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Try a little fake blood with your Jazz in the Garden

If it looks, tastes and smells like meat, it might not be meat

Jazz in the Garden is a summer standby in Washington, but it’s not above a little meatless improv. (Kathryn Lyons/CQ Roll Call)
Jazz in the Garden is a summer standby in Washington, but it’s not above a little meatless improv. (Kathryn Lyons/CQ Roll Call)

Granite and concrete edifices aren’t the only art on display this summer at the Sculpture Garden. When you head to Jazz in the Garden at the National Gallery on Friday, look for a trendy, glistening newcomer: the Impossible Burger.

It looks like meat and smells like meat. The middle is convincingly pink. Bring a bib: It bleeds a little.

Even if you don’t agree it’s a work of art, you can’t deny it’s a work of science. The beefless burger, which requires more of an empirical explanation than I have the Ph.D. for, is a product of Impossible Foods.

“Heme is what makes meat taste like meat … our plant-based heme is made via fermentation of genetically engineered yeast” is what the company’s website says of their juicy miracle. Throw in a few more science experiments, and you have a new alternative for vegetarians, vegans and anyone feeling a little “adventurous.” 

The culinary team at the gallery, however, is more focused on the sizzle than the science. “The chef, Edward Verber, had tried it … and found it to be a great addition to a grill menu because it’s something that can be grilled and holds its taste and texture,” explains Johanna Kearns, general manager of the Pavilion Café, which gets especially busy on summer Fridays for the ever-popular free concerts in the Sculpture Garden.

Beef? Think again. It’s a teriyaki Impossible Burger on a brioche bun, topped with pineapple chutney. (Courtesy Pavilion Café)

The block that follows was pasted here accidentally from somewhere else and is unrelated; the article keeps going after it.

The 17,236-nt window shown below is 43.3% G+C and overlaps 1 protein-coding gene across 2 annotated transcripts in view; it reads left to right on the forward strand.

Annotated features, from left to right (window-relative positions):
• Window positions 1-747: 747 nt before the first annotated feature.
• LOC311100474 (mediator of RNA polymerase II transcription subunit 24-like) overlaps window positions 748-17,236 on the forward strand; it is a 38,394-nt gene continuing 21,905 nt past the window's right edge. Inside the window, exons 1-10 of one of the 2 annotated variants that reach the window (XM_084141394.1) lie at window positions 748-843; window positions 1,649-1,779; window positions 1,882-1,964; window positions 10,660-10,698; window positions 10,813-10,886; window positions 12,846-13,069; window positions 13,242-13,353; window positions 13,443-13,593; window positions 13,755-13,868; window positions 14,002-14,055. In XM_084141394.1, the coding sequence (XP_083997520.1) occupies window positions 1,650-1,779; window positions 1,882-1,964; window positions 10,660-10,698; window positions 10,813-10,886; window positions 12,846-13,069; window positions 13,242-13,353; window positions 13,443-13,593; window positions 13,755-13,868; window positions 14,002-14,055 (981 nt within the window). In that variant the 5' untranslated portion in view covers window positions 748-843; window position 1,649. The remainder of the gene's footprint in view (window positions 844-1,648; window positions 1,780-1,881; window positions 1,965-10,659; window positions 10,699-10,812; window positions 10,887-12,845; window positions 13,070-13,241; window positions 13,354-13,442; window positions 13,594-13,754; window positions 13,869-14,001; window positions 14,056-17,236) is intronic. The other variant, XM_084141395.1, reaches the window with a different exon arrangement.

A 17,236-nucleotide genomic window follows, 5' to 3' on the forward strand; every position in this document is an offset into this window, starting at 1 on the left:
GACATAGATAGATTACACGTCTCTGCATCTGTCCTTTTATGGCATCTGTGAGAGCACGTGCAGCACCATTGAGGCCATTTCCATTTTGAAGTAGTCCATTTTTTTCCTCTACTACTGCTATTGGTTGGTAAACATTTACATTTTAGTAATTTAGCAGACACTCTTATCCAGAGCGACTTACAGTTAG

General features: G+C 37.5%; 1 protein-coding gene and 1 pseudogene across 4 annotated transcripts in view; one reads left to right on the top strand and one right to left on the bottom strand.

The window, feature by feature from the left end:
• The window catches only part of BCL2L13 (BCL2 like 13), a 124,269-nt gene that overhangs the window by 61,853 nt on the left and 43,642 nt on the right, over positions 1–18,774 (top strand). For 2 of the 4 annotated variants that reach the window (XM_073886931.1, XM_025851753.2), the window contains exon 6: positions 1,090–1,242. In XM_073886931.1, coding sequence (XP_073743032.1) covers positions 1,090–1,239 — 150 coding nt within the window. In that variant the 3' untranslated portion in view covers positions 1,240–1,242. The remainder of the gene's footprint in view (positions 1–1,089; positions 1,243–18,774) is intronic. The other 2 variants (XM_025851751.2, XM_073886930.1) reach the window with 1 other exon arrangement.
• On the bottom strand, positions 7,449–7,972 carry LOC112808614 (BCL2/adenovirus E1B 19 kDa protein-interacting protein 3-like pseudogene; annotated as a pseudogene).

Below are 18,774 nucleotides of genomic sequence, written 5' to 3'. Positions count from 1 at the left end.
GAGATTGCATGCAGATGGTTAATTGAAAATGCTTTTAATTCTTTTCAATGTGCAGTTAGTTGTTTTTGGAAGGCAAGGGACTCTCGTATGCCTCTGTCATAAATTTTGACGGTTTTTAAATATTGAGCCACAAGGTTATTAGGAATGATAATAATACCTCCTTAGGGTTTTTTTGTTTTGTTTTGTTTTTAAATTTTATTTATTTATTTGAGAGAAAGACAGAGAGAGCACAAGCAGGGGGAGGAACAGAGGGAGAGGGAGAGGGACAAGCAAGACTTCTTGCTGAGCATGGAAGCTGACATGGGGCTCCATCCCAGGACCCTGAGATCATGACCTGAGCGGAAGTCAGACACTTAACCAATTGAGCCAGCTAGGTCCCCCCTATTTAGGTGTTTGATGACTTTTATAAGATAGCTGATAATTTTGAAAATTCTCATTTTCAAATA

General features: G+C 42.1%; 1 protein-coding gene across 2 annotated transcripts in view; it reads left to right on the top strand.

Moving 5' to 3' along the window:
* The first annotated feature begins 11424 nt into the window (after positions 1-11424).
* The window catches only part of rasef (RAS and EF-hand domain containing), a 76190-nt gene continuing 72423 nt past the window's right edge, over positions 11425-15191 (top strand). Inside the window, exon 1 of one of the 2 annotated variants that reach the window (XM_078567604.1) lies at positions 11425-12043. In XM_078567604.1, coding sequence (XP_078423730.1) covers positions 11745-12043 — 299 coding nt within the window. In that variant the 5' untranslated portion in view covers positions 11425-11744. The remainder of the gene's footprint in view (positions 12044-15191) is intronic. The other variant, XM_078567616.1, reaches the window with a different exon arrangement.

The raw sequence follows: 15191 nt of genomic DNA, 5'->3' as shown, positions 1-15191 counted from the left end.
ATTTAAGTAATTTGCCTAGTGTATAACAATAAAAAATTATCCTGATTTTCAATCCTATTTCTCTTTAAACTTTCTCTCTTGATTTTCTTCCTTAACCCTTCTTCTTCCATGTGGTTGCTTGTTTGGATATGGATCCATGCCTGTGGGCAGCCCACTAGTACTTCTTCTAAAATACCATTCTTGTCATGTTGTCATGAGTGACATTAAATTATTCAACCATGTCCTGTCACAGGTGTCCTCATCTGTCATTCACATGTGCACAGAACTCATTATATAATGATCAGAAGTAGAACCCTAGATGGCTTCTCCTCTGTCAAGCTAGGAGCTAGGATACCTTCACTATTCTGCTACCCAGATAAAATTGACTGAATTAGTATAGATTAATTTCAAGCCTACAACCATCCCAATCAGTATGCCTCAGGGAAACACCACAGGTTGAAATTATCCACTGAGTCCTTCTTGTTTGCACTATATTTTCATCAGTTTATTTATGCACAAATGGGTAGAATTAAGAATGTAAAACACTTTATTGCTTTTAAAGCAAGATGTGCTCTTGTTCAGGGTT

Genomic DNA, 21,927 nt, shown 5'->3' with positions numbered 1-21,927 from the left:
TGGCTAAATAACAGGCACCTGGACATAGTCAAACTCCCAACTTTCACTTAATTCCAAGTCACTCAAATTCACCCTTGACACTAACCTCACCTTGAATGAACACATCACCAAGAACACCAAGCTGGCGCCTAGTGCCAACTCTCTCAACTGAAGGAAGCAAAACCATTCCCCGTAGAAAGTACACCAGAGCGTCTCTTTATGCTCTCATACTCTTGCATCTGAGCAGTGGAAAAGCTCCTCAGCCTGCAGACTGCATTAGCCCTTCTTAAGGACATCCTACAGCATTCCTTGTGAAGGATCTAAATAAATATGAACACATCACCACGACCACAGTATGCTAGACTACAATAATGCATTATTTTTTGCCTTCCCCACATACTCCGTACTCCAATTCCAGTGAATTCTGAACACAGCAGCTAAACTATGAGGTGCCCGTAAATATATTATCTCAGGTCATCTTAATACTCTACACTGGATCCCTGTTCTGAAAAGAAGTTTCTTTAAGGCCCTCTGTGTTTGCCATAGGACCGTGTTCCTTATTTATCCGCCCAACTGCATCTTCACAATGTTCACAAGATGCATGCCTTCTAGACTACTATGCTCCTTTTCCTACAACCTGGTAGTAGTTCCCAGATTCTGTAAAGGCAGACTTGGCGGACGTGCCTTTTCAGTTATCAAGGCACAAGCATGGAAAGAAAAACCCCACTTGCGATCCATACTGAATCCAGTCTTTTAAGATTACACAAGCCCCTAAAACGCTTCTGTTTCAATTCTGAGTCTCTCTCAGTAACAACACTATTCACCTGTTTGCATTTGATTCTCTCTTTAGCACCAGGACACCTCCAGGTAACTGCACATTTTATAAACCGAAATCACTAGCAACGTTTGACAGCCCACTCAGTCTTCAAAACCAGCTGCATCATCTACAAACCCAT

While the decision to add the newest menu item was a practical one, it also has a personal flavor. The teriyaki seasoning was influenced by former Pavilion Café chef Anita Cheong, whose Southeast Asian roots also inspired dishes like Asian chicken salad and Thai chicken flatbread.

The Pavilion Café has featured a vegetarian option for several years, but not because garden-goers are predominantly plant people. “The pulled pork sandwich outsells the vegetarian burger, of whatever sort we have, by about five to one,” explained Kearns. The menu also features other meat options like a beef brisket sandwich and banh mi turkey burger.

What about the latest buzz surrounding an Impossible Burger shortage due to an increase in demand? (Thanks, Burger King.) It poses a slight pickle for the Pavilion Café, but it’s not really a big dill. “We have a backup burger called the Beyond Burger … with the same teriyaki flavor,” reassures Kearns.

Sink your teeth into the unknown Friday evening, as the band Futurist plays Jazz in the Garden. Or try the Impossible Burger wherever esoteric plant-based items are sold — or more specifically, at these 30 D.C.-area restaurants.

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